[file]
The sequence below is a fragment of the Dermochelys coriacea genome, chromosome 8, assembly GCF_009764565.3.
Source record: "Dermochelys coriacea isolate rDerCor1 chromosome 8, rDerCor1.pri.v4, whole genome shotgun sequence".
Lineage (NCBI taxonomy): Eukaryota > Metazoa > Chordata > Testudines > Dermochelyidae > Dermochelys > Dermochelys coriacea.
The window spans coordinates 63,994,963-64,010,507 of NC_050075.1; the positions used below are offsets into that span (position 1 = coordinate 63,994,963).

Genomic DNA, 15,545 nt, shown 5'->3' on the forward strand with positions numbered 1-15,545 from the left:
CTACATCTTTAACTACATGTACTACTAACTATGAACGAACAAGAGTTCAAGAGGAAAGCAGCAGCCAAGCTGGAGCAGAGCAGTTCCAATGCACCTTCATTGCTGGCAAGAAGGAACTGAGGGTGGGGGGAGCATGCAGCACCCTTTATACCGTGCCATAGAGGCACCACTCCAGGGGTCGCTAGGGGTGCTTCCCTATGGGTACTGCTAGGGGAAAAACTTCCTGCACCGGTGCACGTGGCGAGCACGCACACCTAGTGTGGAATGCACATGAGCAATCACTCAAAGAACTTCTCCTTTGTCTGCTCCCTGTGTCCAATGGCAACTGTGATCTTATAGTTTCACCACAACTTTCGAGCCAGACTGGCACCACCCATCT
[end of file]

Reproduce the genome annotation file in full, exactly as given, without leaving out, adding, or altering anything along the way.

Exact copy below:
The sequence below is a fragment of the Dermochelys coriacea genome, chromosome 8, assembly GCF_009764565.3.
Source record: "Dermochelys coriacea isolate rDerCor1 chromosome 8, rDerCor1.pri.v4, whole genome shotgun sequence".
Lineage (NCBI taxonomy): Eukaryota > Metazoa > Chordata > Testudines > Dermochelyidae > Dermochelys > Dermochelys coriacea.
The window spans coordinates 63,994,963-64,010,507 of NC_050075.1; the positions used below are offsets into that span (position 1 = coordinate 63,994,963).

Genomic DNA, 15,545 nt, shown 5'->3' on the forward strand with positions numbered 1-15,545 from the left:
CTACATCTTTAACTACATGTACTACTAACTATGAACGAACAAGAGTTCAAGAGGAAAGCAGCAGCCAAGCTGGAGCAGAGCAGTTCCAATGCACCTTCATTGCTGGCAAGAAGGAACTGAGGGTGGGGGGAGCATGCAGCACCCTTTATACCGTGCCATAGAGGCACCACTCCAGGGGTCGCTAGGGGTGCTTCCCTATGGGTACTGCTAGGGGAAAAACTTCCTGCACCGGTGCACGTGGCGAGCACGCACACCTAGTGTGGAATGCACATGAGCAATCACTCAAAGAACTTCTCCTTTGTCTGCTCCCTGTGTCCAATGGCAACTGTGATCTTATAGTTTCACCACAACTTTCGAGCCAGACTGGCACCACCCATCT